|1. Description - |
|A chronological and thematic examination of arts produced by a selection of societies from Africa, Oceania, and Native North America. Includes the influences of these diverse non-Western arts on American art and society. Art objects will be analyzed within the relevant social and historical context and as part of a larger matrix of myth, ritual, religious belief, politics, and worldview. Includes an examination of art from West Africa (e.g., Nigeria: Ife, Benin, Yoruba, Igbo, etc.), Melanesia (e.g., New Guinea), Polynesia (e.g., Hawaii, Rapa Nui, New Zealand), and Native North America (e.g., Woodlands, Southwest, Plains, Northwest Coast, Arctic and Subarctic, etc.)|
|2. Course Objectives - |
|The student will be able to: |
- Systematically develop an appreciation for and an ability to interpret and analyze significant art works and aesthetic traditions from a variety of cultures in Africa, Oceania, and Native North America.
- Deepen knowledge of the human condition in the process of recognizing and discussing enthnocentrism and how world-view affects judgments about and appreciation of art.
- Examine and evaluate art within a diverse variety of socio-historical contexts, contrasting assemblages of transient art forms (e.g., objects functioning in ritual or festival events) with a western traditional emphasis on the object (e.g., paintings, sculptures, etc.)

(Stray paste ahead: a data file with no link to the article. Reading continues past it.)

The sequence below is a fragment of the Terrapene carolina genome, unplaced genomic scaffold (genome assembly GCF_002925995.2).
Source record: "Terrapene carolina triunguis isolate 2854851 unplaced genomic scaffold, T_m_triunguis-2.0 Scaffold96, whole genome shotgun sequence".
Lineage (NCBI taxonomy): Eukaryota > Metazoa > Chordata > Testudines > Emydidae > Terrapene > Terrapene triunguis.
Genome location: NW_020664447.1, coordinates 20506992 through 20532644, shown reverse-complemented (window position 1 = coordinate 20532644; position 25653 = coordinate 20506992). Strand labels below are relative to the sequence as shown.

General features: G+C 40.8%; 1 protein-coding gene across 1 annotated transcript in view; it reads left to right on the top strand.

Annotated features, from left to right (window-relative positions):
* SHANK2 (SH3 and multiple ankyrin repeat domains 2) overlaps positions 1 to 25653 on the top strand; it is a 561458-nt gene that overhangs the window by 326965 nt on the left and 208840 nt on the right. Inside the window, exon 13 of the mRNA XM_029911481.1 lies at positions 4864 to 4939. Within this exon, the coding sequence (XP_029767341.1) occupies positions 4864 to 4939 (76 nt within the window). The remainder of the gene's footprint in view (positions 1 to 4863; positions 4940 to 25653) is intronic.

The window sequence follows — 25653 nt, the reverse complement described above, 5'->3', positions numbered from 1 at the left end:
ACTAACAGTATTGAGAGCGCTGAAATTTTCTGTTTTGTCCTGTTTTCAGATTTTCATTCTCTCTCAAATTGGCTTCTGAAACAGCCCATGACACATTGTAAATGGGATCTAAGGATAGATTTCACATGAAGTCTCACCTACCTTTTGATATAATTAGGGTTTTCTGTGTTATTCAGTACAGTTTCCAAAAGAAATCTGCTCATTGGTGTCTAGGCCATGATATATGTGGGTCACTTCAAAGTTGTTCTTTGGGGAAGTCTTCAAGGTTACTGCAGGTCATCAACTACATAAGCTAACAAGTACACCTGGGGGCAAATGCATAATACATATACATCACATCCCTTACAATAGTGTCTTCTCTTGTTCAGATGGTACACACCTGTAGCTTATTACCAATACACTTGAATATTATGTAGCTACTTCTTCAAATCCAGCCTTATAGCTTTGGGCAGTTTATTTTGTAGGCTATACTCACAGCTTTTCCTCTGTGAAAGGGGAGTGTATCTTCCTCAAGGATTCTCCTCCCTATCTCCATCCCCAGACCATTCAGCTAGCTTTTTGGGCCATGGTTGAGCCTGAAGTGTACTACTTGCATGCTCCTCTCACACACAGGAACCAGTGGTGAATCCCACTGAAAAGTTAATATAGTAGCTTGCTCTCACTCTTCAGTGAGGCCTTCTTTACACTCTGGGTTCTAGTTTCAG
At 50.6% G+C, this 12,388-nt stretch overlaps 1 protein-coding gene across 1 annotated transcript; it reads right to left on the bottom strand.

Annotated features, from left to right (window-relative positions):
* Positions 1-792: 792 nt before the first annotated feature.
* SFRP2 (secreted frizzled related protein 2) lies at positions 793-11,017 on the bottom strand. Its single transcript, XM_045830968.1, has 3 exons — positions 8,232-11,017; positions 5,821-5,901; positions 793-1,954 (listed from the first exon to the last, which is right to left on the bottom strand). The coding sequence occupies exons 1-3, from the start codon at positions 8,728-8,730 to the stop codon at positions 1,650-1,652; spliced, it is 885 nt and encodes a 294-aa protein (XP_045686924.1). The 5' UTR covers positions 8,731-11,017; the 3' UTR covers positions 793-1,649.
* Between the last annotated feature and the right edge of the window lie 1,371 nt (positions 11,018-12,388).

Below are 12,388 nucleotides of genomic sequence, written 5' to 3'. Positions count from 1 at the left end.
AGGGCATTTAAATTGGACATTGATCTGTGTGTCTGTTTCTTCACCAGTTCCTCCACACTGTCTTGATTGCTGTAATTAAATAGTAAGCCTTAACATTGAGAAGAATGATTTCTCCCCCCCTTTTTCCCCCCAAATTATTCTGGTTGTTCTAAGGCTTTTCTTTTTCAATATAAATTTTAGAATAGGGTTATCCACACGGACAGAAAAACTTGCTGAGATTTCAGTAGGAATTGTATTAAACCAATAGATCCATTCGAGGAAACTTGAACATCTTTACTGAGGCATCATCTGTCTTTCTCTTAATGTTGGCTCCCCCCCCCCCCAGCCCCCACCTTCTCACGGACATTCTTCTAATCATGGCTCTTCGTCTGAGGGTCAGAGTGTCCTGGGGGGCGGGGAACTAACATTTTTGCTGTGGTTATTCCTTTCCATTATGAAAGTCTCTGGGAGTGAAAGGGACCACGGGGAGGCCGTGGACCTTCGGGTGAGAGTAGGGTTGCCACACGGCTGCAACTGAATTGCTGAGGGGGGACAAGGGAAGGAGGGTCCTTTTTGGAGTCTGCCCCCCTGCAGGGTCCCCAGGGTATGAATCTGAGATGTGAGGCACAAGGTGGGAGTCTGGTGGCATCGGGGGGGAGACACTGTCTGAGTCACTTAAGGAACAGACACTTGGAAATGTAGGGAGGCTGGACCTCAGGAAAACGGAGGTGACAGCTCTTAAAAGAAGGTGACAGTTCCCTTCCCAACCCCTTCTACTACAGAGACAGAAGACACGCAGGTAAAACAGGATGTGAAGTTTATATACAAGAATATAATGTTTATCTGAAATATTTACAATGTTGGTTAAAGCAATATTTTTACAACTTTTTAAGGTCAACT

- Develop the ability to identify and think critically about multi-cultural aesthetic parallels as a means of discerning how art functions in society and describes social values.
- Develop broad-based cultural foundations for understanding art by examining and comparing non-western art traditions to contemporary multi-cultural American art.
- Appreciate our common humanity by developing an understanding of art production and creativity in the visual arts within diverse cultural contexts.
- Think critically and make reasoned judgments about appropriation and public exhibition of non-western arts within the context of western museums.
- Recognize significant contributions of African, Oceanic, and Native American artistic traditions in the development of American art and society.
|3. Special Facilities and/or Equipment - |
- When taught on campus: slide collection, access to digital images, projection equipment, screen, VCR/DVD.
- When taught via Foothill Global Access: ongoing access to a computer with e-mail software and capabilities, e-mail address, and Java-script enabled internet browsing software.
|4. Course Content (Body of knowledge) - |
- Introduction to African Art; Ancient Nigeria (Nok, Ife)
- past (mis)conceptions of "primitive" art; ethnocentrism
- archaeology and art in Nigeria